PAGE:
Jam may be the best of our creative breakfast restaurants; it's the kind of place a truly creative haute cuisine type chef would open for breakfast. If I were you, I would consider going there for breakfast/brunch, maybe late morning on Friday when the waits shouldn't be a problem. From the Hyatt Regency, you can walk to State and Lake, where you can take the CTA Blue Line towards O'Hare to the Logan Square stop, a couple blocks from the restaurant. (If you did this on Friday, you could still do brunch on Sunday at a place that takes reservations, prior to your theater matinee.) If you want to try one of our other breakfast-focused places, you can get to M. Henrietta by taking the CTA Red Line north from State/Lake to the Granville stop, and to Bongo Room by taking the CTA Red Line south from State/Lake to the Roosevelt/12th stop.

                  As usual in Chicago, there are many great restaurants and many ways to structure an itinerary. Feel free to think about it, and if you change your mind, to post a revised itinerary here for review.

                  1. re: nsxtasy

                    Ah, so many choices, so little time!

                    Moving Giordano's to Sunday is a good idea, especially since on Saturday we're joined by friends who are bringing their kids, so we definitely want to go to a place that takes reservations. For ourselves, we're also leaning towards biting the bullet and renting a car for our whole trip; normally it would be a no-brainer except that parking at the Hyatt is crazy expensive :(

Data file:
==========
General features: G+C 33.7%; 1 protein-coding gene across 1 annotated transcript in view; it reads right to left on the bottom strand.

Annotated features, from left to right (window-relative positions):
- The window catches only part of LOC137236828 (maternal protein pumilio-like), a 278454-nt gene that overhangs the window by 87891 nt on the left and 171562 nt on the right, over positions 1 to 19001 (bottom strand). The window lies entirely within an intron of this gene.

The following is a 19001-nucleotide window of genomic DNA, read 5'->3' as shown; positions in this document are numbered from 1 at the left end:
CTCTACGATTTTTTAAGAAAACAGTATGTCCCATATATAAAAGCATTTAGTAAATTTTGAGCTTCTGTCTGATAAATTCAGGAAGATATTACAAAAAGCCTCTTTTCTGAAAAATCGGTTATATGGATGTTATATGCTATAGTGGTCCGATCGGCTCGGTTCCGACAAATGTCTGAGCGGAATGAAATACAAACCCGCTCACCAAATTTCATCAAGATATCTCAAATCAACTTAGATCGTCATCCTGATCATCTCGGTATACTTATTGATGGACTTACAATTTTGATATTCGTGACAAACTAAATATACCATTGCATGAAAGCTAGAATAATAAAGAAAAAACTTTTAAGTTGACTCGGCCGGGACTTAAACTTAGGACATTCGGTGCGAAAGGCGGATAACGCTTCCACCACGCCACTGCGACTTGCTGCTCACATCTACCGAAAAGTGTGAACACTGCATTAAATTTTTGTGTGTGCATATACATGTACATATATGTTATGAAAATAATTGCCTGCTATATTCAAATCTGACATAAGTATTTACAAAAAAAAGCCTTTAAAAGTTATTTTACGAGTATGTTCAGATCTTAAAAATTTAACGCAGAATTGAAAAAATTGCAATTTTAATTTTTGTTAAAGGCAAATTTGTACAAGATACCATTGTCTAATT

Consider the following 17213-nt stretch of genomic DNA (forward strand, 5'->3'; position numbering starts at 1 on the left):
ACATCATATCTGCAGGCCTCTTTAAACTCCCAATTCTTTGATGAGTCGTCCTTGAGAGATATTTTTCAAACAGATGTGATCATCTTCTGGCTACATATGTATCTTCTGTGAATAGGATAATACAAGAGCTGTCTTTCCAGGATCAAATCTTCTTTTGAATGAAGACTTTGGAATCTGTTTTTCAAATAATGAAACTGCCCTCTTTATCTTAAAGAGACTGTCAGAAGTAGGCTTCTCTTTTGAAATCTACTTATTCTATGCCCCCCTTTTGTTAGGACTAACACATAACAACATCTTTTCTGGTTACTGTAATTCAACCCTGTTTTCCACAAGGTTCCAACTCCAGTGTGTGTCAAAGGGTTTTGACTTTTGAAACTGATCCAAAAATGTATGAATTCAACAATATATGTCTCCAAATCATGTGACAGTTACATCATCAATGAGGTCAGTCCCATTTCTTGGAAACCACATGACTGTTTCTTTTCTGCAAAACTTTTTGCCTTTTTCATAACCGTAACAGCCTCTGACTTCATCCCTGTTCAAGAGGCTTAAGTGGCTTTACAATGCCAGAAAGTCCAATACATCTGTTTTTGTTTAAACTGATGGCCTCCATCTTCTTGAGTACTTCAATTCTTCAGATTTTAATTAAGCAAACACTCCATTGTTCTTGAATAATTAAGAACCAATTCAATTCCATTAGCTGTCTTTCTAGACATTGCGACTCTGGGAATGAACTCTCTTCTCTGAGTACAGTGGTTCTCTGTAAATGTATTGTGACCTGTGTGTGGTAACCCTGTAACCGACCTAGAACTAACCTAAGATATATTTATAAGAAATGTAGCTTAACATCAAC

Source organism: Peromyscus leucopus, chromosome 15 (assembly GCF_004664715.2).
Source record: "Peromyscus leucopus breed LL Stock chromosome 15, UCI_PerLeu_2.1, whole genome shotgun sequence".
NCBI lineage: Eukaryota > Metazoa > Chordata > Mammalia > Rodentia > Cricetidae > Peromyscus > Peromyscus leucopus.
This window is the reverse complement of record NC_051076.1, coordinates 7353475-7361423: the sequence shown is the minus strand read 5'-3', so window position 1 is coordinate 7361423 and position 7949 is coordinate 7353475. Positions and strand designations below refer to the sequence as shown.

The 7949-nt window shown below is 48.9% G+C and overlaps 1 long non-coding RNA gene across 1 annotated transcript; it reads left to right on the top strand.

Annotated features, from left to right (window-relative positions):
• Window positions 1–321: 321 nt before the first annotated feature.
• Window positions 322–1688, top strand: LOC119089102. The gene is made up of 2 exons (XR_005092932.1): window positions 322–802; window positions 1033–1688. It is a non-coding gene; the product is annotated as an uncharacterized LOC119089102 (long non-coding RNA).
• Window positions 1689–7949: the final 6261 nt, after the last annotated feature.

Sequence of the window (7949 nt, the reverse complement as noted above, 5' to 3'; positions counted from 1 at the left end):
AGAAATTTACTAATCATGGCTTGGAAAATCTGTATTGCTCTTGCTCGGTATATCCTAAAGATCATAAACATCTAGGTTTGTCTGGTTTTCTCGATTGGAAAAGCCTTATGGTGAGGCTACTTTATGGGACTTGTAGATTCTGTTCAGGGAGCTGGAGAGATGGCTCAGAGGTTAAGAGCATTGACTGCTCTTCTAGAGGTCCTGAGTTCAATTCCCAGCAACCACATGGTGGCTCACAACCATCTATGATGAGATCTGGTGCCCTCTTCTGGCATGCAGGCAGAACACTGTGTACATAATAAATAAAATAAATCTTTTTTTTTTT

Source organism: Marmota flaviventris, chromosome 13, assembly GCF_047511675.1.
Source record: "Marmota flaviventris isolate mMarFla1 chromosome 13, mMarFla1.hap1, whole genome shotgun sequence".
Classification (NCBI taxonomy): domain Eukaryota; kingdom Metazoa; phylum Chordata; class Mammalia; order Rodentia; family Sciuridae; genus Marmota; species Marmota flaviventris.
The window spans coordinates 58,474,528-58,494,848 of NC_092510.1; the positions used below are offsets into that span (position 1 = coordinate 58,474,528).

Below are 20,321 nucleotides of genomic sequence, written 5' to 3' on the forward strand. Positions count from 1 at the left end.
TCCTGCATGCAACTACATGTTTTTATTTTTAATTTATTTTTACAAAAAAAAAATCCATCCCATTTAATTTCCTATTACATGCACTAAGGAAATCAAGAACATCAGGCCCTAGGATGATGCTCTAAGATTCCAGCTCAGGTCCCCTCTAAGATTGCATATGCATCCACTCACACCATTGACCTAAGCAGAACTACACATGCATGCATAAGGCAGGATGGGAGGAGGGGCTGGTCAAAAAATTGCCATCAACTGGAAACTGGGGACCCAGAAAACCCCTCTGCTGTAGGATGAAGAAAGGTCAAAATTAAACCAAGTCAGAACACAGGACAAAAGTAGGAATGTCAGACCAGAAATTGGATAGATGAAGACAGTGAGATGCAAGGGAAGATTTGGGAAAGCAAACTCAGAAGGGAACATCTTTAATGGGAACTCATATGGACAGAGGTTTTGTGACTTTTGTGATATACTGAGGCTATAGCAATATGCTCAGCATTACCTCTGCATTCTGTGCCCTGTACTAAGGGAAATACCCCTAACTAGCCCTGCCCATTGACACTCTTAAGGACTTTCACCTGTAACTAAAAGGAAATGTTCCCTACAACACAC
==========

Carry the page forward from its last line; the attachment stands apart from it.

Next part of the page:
Right now the itinerary is:

                    THURSDAY:
                    - Arrive early afternoon
                    - Art Institute of Chicago (my fav museum in the world! But then again I grew up in Indiana so part of it could be nostalgia)
                    - If we're able to move our Second City tickets to 8pm this day, then we'll have a late dinner at the Girl & the Goat. Otherwise we'll try for dinner at Purple Pig, and if the wait is crazy, our backup is Sable

                    FRIDAY:
                    - Chicago Architecture walking tour if we get up in time and it's not too cold
                    - Snack at Al's Beef while driving to Midway
                    - Lunch at Hot Doug's (agree it's likely a do-it-once place but we gotta get around to the once sometime)
                    - Snack/drinks at Purple Pig, Sable or the Violet Hour depending on the time and what we did on Thursday
                    - Late dinner at Next

                    SATURDAY:
                    - Brunch at either Gage, Sable, Perennial Virant or Atwood Cafe. Which of these has the tastiest brunch?
                    - If we can't move our Second City tickets, then show @4pm
                    - Dinner, most likely at Piccolo Sogno
                    - Drinks at the Aviary

                    SUNDAY: